My participation in Creative Alliance ’12 prompted much consideration of my approach to my online life. As a book blogger, that life clearly includes books and authors…but it hasn’t included many from the swelling ranks of the “non-traditionally published.” This is the last of this month’s posts on “indie authors.” All opinions expressed here are my own, although some may be supported with links to related posts elsewhere.
Yesterday’s thoughts pondered why more authors are publishing independently. Today’s are about how that affects me as a reader and book blogger–a book blogger who has not eagerly embraced the self-published. I’d love to know your thoughts on both sides of the story.
My impression is that many book bloggers who avoid indie authors do so ecause of negative experiences–sometimes their own, sometimes those they’ve heard about from others. They’ve been deluged with e-mails and press releases. They’ve been asked to review books that turn out to be poorly written, barely edited, and/or badly packaged. And in a few extreme cases, they’ve been publicly attacked for giving the honest opinions the authors requested.
I appreciate a writer’s investment in his or her work, and realize that the indie author may be even further invested as the book’s editor, designer, publisher, marketer, and sales manager–investments of creativity, time, and money (it takes money to make money). I also understand that so much investment can make it harder to see possible weaknesses in the work, or to accept constructively-intended feedback. On the other hand, indie authors should understand that most indie book bloggers do this as a hobby. While we do our best not to behave “unprofessionally,” we’re not “professional” reviewers, and because this isn’t our job, there are certain obligations we don’t have. Tolerating personal attacks on our opinions is pretty high on that list.
I realize it’s not terribly fair to shut out a large and widely varied category of authors based on bad experiences with a small fraction of them, but I think that sometimes bloggers feel it’s the only way we can manage it. Another obligation we don’t have is sorting through what traditional publishers call the “slush pile”–and as hobbyists, we don’t have time for it either. One reason many book bloggers prefer traditionally-published books is that, to an extent, they’ve already been “vetted,” and most of the time, we can trust the product that comes through that vetting process. Approaching the self-published book can feel more inherently risky. In announcing their recent decision to stop accepting and reviewing indie books, the group blog Insatiable Booksluts addressed that risk::
“I really hope you guys don’t hate me for this, but um . . . I’ve decided that IB will no longer accept pitches for self-published work. I’m not making a judgment about all self-published work here; no, this is about the fact that, energy-wise, it’s really draining for me to sift through pitches because I don’t have a touchstone for self-published work (emphasis added). Is this or that book going to be good? I dunno. I have to put a lot of research into books to see if it’s worth it to try to read it, and most of them don’t make the cut, so that work is for naught. The energy sap makes me less good at blogging; in the mutually-beneficial blogger/book producer relationship, I want to be able to hold up my end for people that I choose to work with…Sorry, self-published authors. We might still review self-published work here, if we come across something we want to read, but please, do not send us any pitches.”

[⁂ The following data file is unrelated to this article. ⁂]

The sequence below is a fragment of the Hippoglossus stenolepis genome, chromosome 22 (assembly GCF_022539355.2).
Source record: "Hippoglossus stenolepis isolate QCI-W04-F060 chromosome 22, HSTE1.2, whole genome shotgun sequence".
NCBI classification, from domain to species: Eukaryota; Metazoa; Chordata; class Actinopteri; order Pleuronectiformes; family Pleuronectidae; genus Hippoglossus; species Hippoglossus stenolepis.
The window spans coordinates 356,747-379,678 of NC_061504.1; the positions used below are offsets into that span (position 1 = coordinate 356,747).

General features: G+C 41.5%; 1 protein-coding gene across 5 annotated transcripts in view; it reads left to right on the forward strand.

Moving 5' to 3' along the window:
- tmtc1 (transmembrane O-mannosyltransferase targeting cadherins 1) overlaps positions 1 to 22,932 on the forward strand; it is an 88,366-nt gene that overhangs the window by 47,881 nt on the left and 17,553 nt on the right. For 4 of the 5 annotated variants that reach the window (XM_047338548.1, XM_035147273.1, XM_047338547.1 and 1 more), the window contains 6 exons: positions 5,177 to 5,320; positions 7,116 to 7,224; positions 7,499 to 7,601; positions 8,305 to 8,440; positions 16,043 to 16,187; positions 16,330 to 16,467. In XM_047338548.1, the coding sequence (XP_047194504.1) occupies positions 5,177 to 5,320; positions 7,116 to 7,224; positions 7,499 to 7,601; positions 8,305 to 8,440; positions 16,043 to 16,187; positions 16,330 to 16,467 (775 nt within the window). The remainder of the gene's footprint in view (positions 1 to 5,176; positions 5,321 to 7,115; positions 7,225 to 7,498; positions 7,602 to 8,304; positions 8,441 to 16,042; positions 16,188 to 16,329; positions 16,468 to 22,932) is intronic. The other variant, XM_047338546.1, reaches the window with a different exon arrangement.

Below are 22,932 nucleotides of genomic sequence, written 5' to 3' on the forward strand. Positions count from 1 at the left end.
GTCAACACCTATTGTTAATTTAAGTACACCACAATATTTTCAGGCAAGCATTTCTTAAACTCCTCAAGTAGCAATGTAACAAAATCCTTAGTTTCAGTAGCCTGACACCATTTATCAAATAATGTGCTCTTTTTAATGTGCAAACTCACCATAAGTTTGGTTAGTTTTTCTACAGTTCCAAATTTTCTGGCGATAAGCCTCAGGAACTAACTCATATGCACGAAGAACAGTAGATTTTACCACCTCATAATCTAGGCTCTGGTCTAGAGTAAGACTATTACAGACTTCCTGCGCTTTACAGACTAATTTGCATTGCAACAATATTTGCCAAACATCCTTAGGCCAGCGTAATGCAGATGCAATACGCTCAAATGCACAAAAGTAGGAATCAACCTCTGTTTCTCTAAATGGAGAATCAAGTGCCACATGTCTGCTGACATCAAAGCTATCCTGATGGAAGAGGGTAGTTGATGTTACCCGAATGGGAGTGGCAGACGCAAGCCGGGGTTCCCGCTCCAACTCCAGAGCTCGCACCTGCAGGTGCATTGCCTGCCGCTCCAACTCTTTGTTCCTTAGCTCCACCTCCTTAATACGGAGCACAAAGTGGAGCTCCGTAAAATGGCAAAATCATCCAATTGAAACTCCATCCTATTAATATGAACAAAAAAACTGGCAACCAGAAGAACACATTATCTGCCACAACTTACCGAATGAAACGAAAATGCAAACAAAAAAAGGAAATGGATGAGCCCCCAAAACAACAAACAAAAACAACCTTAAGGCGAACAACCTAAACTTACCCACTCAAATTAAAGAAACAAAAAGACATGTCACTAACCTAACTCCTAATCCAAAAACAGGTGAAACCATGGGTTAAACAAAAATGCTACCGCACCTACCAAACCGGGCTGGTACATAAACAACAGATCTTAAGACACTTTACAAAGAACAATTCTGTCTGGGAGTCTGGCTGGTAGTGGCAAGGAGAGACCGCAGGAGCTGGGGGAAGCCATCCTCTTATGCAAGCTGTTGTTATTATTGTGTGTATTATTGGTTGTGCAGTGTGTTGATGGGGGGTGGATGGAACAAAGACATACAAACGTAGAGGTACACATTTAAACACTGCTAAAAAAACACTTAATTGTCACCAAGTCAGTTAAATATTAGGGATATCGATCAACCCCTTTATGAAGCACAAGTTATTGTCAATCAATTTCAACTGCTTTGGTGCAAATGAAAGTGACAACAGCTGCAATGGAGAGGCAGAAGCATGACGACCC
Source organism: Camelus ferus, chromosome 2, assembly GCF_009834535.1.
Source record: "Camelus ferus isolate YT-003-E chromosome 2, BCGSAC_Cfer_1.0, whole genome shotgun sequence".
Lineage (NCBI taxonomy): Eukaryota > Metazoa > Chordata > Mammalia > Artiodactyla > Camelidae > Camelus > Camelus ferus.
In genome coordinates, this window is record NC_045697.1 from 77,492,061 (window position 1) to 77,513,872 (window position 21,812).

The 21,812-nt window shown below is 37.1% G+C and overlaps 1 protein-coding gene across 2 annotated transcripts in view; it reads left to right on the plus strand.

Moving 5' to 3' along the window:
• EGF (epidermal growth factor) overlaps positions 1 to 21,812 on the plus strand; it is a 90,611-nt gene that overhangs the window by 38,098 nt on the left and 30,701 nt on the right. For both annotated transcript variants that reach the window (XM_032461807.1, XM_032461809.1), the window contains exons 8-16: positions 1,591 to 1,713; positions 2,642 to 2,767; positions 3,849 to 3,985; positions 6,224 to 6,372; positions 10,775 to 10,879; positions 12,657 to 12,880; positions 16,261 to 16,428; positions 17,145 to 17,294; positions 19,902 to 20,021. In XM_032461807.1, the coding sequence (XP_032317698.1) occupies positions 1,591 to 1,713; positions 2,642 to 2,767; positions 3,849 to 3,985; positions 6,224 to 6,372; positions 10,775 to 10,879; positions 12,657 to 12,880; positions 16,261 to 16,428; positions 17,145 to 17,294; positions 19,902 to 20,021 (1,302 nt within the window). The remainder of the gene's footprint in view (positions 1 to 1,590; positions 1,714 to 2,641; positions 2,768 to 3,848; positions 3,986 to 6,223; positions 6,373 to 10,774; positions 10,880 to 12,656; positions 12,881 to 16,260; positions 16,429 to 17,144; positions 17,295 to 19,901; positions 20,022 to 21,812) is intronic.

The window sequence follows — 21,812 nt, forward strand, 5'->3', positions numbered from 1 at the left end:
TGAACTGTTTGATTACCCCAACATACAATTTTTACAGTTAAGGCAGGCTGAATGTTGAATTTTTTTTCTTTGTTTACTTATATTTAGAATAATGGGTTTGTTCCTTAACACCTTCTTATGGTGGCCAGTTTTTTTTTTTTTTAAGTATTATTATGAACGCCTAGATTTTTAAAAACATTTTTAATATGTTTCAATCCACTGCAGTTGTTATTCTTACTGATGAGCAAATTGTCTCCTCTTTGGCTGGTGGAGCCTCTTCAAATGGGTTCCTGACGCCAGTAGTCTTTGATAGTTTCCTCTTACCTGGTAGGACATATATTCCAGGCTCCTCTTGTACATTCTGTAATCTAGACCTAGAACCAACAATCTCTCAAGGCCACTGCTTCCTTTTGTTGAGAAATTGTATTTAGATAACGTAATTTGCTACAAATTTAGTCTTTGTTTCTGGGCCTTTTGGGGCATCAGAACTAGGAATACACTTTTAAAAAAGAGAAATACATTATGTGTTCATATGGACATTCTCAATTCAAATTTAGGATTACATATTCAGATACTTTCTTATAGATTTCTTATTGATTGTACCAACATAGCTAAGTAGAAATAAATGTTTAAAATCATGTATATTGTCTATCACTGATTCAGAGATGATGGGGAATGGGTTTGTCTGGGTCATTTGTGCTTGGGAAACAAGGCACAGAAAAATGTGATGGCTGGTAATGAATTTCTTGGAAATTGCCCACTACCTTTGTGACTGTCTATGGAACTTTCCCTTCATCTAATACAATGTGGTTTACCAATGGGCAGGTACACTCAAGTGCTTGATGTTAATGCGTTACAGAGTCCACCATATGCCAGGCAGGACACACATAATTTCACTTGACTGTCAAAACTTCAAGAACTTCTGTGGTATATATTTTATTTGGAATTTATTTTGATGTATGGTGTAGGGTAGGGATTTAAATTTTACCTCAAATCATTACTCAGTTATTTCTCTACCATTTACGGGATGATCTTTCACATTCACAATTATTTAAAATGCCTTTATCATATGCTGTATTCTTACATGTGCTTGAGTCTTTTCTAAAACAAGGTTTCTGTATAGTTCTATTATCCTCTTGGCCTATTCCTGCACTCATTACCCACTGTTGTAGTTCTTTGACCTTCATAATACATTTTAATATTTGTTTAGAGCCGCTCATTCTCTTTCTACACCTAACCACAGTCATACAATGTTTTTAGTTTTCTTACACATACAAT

I think that lack of a “touchstone” to evaluate a book’s quality is a perfectly valid reason for not reviewing it, and applicable whether the book is in a genre the blogger doesn’t read or from an author who’s going DIY (and maybe doubly valid if it’s both, which is why I’m highly unlikely to review self-published paranormal erotic thrillers).
Without touchstones or vetting systems, we look for other ways to sort through it all, and in the online word, personal connections are one of the most important. Book blogging can be an odd hybrid of critical consideration and personal recommendation. If I’m not personally familiar with a book or author, I’m more apt to take a chance if people whose opinions I know and trust can make reassurances, and that’s likely to matter even more with books that are non-traditionally published. That said, many of my most-trusted sources keep the same distance from indie authors that I have, so we really can’t give each other much reassurance.
And with that said, I’ve found that I’ll be more likely to take the chance with indie authors if I already know them, through personal or online interaction, before I encounter their work. (And “interaction” is key here–if we’re not, at the very least, reciprocal Twitter followers, there probably isn’t interaction. There are authors following me on Twitter whom I don’t follow back and who write in genres I don’t enjoy reading; we don’t interact, and I don’t consider those to be “online relationships.”)